I was talking recently with my friend Wayne Parkin - a fellow fan of old school film posters - and we were discussing the demise of the painted, action-packed style which now seems to have been replaced by a single (often photo-shopped) photographic image. Our complaint was that, apart from often being very bland, they often don't really tell you much about the film.
Is it us? Are we out of step with the rest of the world, holding onto something artistic that other people are willing to let go?
We might be but, for what it's worth, I'd much rather have the exciting (and painted) For Your Eyes Only
quad as opposed to the (almost a fashion spread) one for Spectre
(or, to be honest, any of the Daniel Craig Bond-era ones, the worst - in my opinion - being the terrible Quantum Of Solace
quad where they're walking in the desert).
So to that end, with (of course) some personal commentary as to why I've chosen these particular images, here are some glorious UK quad posters from back in the day...
I was two when this was released so didn't see it until much, much later when it was shown on TV, but this poster - by Arnaldo Putzu (who painted a lot of covers for Look-In magazine that I read through the 70s and which I wrote about here
) - has so much going for it, it's terrific (though I don't remember Michael Caine wearing a flowery suit).
Okay so with hindsight the film's a bit daft and the effects are a bit ropey but this is a 'b' picture, it's supposed to be like that. And hey, any poster this busy - dinosaurs! flying plane attacked by pterodactyls! volcanoes! men fighting!
- has to be admired.
I've written before that I was convinced, as a 9-year-old in 1978, this was going to be as big as Star Wars
(and oh, how wrong I was) but what else was I expected to think having seen this poster? The film remains a guilty pleasure, though I do pity my poor Dad who, as this was an A rating, had to accompany me to the cinema.
I was intrigued by this from the first time I read about it (probably in Starburst magazine) but didn't see it until a couple of years later when it appeared on TV and it was as good as I'd hoped (Nicholas Meyer did a great job, helped by an exceptional cast). There was one image - a hand in the middle of a room - that haunted me for a long time afterwards.
"Flash - a-ah (dun dun) - saviour of the universe"
The fantastic For Your Eyes Only
poster gives you as much action as you could want. I had a copy of this on my bedroom wall for years when I was a teenager.
I saw this (on VHS) courtesy of my friend David Ratcliff, who loved films set in New York. I wanted to watch it because of Billy Dee Williams and Rutger Hauer and thoroughly enjoyed it - it's grubby, unpleasant, gripping and fast paced (I watched it recently and it stands up really well). The artwork here looks a bit quick and unrefined (with the kind of brushstroke backgrounds Hong Kong Phooey
loved so much) but, if anything, I think that works even better.
|1981 (for the 1982 re-release)|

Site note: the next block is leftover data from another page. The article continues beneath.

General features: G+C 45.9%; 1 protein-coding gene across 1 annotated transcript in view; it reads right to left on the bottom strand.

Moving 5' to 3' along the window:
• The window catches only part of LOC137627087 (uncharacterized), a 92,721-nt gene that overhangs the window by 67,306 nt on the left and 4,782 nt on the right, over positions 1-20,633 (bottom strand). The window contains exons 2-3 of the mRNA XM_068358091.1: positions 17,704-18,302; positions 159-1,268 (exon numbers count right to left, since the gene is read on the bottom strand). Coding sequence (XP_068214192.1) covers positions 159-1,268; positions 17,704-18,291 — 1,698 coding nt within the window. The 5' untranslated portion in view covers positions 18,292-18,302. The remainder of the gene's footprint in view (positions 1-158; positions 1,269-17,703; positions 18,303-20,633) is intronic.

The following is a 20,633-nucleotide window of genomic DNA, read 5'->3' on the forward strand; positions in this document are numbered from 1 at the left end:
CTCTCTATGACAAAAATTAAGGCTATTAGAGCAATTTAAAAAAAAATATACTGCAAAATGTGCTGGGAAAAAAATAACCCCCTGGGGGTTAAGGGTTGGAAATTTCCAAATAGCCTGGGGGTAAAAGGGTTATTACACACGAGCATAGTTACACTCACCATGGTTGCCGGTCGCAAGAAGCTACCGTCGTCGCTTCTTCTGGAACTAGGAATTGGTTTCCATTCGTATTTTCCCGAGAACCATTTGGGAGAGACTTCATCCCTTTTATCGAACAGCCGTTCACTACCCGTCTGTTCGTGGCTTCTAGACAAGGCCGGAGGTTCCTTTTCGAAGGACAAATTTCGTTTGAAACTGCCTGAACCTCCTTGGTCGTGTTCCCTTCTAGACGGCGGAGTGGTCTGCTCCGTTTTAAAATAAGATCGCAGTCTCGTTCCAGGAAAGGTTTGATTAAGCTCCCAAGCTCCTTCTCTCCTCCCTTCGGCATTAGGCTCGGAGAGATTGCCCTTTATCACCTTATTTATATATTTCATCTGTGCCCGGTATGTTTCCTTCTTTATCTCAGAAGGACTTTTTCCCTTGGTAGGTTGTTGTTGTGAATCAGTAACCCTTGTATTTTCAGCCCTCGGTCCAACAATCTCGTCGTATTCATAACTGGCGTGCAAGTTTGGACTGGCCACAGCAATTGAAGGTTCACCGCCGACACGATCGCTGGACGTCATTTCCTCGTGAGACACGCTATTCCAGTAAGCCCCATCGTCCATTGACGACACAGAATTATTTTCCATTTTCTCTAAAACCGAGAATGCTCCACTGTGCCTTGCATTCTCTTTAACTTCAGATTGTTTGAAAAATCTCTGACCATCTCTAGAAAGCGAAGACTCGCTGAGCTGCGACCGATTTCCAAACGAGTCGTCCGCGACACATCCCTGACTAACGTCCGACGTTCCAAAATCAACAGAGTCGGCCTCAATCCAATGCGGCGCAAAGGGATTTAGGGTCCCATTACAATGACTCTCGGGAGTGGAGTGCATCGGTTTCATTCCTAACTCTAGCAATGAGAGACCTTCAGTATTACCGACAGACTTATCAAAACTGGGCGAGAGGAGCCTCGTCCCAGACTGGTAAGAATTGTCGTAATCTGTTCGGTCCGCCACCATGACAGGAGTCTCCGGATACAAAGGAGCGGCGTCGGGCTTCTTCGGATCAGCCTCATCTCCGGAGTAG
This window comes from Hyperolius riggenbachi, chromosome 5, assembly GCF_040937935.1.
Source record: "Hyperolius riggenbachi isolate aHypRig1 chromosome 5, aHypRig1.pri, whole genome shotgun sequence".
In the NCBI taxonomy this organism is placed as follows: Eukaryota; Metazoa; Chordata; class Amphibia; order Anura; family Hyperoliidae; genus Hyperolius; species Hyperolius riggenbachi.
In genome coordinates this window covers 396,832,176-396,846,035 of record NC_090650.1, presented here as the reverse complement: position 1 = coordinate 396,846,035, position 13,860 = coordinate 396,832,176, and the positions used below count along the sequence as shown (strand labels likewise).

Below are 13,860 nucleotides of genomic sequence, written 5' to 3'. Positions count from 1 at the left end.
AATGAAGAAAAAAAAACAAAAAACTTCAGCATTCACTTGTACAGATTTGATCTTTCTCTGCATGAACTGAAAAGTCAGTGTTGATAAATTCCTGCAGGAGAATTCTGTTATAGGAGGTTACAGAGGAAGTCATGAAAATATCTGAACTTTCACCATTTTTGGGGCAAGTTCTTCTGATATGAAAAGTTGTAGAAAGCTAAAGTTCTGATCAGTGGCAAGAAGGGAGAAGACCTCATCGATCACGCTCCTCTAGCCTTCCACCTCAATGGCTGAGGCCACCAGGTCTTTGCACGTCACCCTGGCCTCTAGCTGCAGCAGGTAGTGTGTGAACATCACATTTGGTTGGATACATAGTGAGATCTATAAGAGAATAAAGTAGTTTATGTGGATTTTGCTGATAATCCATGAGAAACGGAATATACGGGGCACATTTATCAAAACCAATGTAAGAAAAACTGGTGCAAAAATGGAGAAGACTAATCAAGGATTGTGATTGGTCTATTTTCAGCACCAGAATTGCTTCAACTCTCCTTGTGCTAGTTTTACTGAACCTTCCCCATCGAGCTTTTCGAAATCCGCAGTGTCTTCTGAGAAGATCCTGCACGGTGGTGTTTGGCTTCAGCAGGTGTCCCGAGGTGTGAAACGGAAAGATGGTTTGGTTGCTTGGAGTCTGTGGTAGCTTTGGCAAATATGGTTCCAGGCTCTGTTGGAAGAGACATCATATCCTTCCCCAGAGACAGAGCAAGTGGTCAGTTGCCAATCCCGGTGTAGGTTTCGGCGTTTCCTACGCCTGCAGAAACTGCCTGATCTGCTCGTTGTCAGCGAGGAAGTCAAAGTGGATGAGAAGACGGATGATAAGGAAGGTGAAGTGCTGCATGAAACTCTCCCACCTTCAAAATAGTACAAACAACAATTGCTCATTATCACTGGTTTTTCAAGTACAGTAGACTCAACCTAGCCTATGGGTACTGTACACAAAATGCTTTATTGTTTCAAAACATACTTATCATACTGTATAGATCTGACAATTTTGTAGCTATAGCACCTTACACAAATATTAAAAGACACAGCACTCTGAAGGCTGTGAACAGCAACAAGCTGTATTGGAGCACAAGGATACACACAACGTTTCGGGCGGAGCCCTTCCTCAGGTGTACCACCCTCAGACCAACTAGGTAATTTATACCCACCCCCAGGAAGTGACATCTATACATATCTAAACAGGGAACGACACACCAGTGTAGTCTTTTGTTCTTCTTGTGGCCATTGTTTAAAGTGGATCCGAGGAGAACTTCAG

The original poster (which I've blogged about before
) by Richard Amsel was excellent and instantly iconic. For the re-release in 1982 (and for Indy ever after), Steven Spielberg and George Lucas tapped the excellent Drew Struzan and this is one of two posters he produced for the film.
Everything about this film appealed to me and a lot of the key points were captured in this beautiful poster. Dad & I went to see it at Kettering cinema (it was the Savoy then, later to become the Ohio) on Russell Street (it's since been demolished and replaced with housing - I blogged about it here
Released in the UK in 1985, I saw this at Bentley's in Burton Latimer, intrigued that it was the first film to feature fully CGI ships. To be honest, I can't remember a great deal about it now though a quick watch of the trailer on YouTube suggests it might be something worth revisiting.
Back before Freddy became a wise-cracking anti-hero, this film (to my memory) seemed to appear from nowhere and was (and remains) properly frightening. This beautiful poster (painted by Graham Humphreys, who did a lot of artwork for Palace Pictures) works perfectly and, essentially, keeps Freddy in the shadows.
This beautifully painted poster grabs your attention, as true today as it was back in 1985 and this became a must-see for me and my friends. Using the Steve Johnson-created make-up for Amanda Bearse was a very clever ploy - we didn't know who or what she was, but we knew we wanted to see it! As it was, a gang of us ended up watching it at Kettering Ohio.
Released in December in the UK, me and my friends had been waiting for this for a while and the wonderful Drew Struzan poster just made us all the more eager. For me, everything about this works - the car, the flames, Michael J Fox looking at his watch, it's pretty much perfect.
Another great piece by Drew Struzan, this was so full of action it almost demanded to be watched. I still love it though it was interesting to hear Struzan himself (in the excellent documentary Drew: The Man Behind The Poster
) say he thought it was too busy.
I would have first read about this in Premiere magazine but didn't get to see it until it appeared on VHS, by which time we knew to look out for the digit in the burger and that
sequence with Jennifer Jason Leigh and the truck. Superb film.
This kind of contradicts my general point but as a teaser image, this was everywhere in the summer of 1989, you couldn't miss it. The first run of posters just featured the bat symbol - no names or credits - and it took me a while to NOT see a mouth with a few straggly teeth in it. Can you also see that, or is it just me?
There's good news. Steven Spielberg has just commissioned UK artist Paul Shipper to do the worldwide posters for Ready Player One, which is entirely painted!! They are on their way back!!!ReplyDelete
That's excellent, thanks for commenting Jessica!Delete